His attempts are now being lauded for raising public awareness of the far-reaching consequences of deforestation and the imperative need for environmental protection.

Bananas for birds

Tam, originally from Bao Loc City in Lam Dong Province, first realized his love of nature after spending a few years in Ho Chi Minh City’s concrete jungle.

Realizing how much he wanted to share the green trees and fresh air of his hometown with others, he moved back to Bao Loc to launch a travel agency.

When he is not running his business, he is busy taking magnificent photos of the local landscape, a hobby that has helped him build his own personal connection with his surroundings.

One of the most popular tours Tam offers is a trek up Dai Binh Mountain, also known as Spung Mountain, during which hikers can catch a stunning view of Bao Loc City from 1,000 meters above sea level when they reach the peak.

“Bao Loc has become quite popular over the last few years”, said Tam. “People used to only think about Da Lat when talking about Lam Dong, even though Bao Loc is equally peaceful, beautiful, and pristine.”

Most of Dai Binh Mountain has been cleared for coffee plantations, leaving the mountain with just a small patch of trees on its summit. The bizarre look has led many to joke that the mountain has an ‘undercut hairstyle.’

The deforestation of Dai Binh is just a fraction of the environmental devastation taking place throughout the province.

Hoping to combat the destruction, Tam purchased three hectares of land at the edge of a local forest where he has built a now-thriving banana plantation.

Instead of harvesting the bananas each season, he lets birds and wild animals feast on the fruits.

“Seeing the birds and other animals enjoying my bananas gives me a sense of pride. It’s the least I can do to help the environment,” Tam said, adding that neighbors and friends were surprised at first to hear he had no intention of harvesting the crops.

When he is not tending to his plantation, Tam spends a significant amount of time convincing hunters to leave the forest animals alone.

“I simply ask them to stop hunting,” he said. “The birds will return if there are no gunshots.”

Planting trees on the peak

Tam’s trekking tour of Dai Binh Mountain begins at 3:00 pm. It takes about two hours to reach the summit.

Afterward, Tam and his guests set up a tent together, build a campfire, sing, and spend the night gazing at the stars above and Bao Loc City below.

“Having the opportunity to relax in nature makes everybody feel comfortable,” Tam explained. “It’s important to understand the value that nature brings to us humans. It helps us understand the importance of protecting the environment and inspires us to make our own contributions toward its protection.”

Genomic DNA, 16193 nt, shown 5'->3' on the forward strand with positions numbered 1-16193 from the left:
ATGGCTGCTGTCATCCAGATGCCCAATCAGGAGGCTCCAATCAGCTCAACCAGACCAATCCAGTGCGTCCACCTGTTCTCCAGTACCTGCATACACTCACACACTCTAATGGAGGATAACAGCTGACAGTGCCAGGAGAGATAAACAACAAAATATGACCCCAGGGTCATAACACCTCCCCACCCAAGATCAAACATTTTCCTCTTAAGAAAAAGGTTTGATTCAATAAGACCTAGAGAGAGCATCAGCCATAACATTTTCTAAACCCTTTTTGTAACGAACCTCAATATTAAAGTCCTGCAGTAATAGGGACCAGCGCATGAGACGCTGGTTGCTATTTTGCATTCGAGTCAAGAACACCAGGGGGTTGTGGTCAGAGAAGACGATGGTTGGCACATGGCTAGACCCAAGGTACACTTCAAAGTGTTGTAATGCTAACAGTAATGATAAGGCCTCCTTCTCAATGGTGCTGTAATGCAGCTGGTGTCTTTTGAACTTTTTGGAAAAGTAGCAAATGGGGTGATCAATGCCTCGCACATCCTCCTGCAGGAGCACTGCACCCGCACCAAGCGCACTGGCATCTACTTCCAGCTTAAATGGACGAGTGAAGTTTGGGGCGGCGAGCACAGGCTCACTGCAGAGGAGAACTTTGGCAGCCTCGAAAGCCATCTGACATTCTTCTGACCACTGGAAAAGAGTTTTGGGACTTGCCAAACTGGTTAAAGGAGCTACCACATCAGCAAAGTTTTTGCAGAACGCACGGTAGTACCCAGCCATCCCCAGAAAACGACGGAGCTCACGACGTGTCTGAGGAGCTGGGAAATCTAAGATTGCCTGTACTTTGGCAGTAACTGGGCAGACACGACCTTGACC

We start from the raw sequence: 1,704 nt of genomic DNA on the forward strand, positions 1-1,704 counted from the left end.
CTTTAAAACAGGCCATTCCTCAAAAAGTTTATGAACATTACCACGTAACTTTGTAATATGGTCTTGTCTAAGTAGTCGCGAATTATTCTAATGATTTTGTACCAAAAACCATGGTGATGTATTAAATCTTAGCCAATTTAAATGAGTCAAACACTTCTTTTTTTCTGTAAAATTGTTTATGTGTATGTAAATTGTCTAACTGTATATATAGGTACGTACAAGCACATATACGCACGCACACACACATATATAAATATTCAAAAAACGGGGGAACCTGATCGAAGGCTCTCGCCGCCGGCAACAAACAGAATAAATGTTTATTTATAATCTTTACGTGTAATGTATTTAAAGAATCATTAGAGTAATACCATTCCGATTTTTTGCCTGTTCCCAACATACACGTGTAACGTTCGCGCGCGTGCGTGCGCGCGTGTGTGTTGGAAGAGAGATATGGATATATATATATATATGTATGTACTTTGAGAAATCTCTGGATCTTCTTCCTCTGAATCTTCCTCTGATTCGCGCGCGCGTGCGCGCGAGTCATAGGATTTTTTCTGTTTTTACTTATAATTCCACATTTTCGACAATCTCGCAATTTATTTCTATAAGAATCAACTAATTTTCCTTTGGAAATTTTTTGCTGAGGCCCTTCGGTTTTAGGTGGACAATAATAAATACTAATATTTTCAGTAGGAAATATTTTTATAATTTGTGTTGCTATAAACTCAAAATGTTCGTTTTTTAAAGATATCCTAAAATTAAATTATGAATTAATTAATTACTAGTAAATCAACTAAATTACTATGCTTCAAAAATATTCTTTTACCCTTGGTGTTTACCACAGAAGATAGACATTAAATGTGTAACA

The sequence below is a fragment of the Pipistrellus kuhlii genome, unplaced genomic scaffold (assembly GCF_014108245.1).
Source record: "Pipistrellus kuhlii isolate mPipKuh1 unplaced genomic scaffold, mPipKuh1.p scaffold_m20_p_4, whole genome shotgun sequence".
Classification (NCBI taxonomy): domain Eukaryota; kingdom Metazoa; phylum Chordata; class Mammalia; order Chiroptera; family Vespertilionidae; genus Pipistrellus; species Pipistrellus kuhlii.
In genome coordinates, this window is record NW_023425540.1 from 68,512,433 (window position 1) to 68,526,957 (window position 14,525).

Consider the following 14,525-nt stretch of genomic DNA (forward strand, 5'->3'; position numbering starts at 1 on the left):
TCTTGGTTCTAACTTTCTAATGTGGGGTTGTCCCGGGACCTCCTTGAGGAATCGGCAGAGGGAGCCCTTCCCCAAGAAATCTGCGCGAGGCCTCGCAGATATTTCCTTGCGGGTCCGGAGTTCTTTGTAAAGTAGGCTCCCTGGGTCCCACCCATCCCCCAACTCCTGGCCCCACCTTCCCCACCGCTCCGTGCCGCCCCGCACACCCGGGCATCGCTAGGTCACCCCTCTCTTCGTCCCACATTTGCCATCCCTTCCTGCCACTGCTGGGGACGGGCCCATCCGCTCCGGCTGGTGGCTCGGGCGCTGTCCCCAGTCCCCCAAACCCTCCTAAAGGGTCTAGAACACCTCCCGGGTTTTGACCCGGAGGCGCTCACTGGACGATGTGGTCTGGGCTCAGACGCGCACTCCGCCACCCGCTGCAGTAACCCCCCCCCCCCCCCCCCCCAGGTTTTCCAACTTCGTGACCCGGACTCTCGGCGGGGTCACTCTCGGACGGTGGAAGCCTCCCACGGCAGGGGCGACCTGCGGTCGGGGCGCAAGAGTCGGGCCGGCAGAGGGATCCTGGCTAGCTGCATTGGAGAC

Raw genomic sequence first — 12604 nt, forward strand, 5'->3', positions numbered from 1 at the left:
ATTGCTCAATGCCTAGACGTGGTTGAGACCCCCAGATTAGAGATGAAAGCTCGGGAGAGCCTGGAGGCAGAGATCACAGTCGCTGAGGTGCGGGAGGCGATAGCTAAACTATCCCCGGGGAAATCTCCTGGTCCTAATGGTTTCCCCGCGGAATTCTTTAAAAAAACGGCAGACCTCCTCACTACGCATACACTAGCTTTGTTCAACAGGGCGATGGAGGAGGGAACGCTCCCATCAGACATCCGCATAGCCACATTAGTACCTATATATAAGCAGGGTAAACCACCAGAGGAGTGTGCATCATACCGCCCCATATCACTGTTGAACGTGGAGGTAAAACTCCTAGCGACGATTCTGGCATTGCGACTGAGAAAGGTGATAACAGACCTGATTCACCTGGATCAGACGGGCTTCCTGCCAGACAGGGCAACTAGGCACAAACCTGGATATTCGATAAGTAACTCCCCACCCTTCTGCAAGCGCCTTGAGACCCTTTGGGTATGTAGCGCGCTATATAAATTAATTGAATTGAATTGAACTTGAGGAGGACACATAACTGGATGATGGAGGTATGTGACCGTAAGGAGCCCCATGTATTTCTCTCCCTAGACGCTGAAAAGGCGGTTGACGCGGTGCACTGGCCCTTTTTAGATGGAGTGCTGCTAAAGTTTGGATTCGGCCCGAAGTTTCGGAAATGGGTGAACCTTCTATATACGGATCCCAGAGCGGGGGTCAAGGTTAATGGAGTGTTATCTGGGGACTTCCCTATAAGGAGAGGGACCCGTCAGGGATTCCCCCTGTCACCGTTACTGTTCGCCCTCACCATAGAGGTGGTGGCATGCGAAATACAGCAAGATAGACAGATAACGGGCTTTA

One of the ways Tam makes his own contribution is by planting trees.

On his treks, each of his guests is given a small tree to plant in the forest. The guests hold onto the tree during the hike and through the night before planting them in the morning after enjoying the sunrise.

“It breaks my heart to see how much [the green coverage on] the peak of Dai Binh has shrunk in the past few years,’ Tam said. “Having tourists plant trees on my land at the forest’s edge is just my small way of protecting the mountain.

“Each tree that’s planted on Tam’s land represents one more person understanding the importance of environmental protection.

“I will do my best to keep up with the project until the land is completely covered.”

Tam’s project has become an inspiration for others in the province and one of his friends has even expressed the intention to follow Tam’s lead by encouraging visitors to plant trees in the area.

Bui Kim Ngan, a 27-year-old from Ho Chi Minh City who trekked Dai Binh in July, shared that the trip was one of the most memorable experiences of her life.

While sharing about the trip, Ngan noted that she was particularly impressed with Tam.  

“He is extremely devoted to promoting sustainable tourism and helping each member contribute by planting trees to protect the forest,” she said.  

Leaving nothing but footprints

Tam starts each tour by offering each member a bottle of water and reminding each guest that they are responsible for holding on to it and filling it up the next morning before the trek down.

He also reminds his guests to collect any rubbish they find along the way and place it in one of the dustbins he has set up on the path. 

After each tour, organic waste is used as fertilizer and recyclable waste is taken to a plant.

The rest is dumped in a local landfill.

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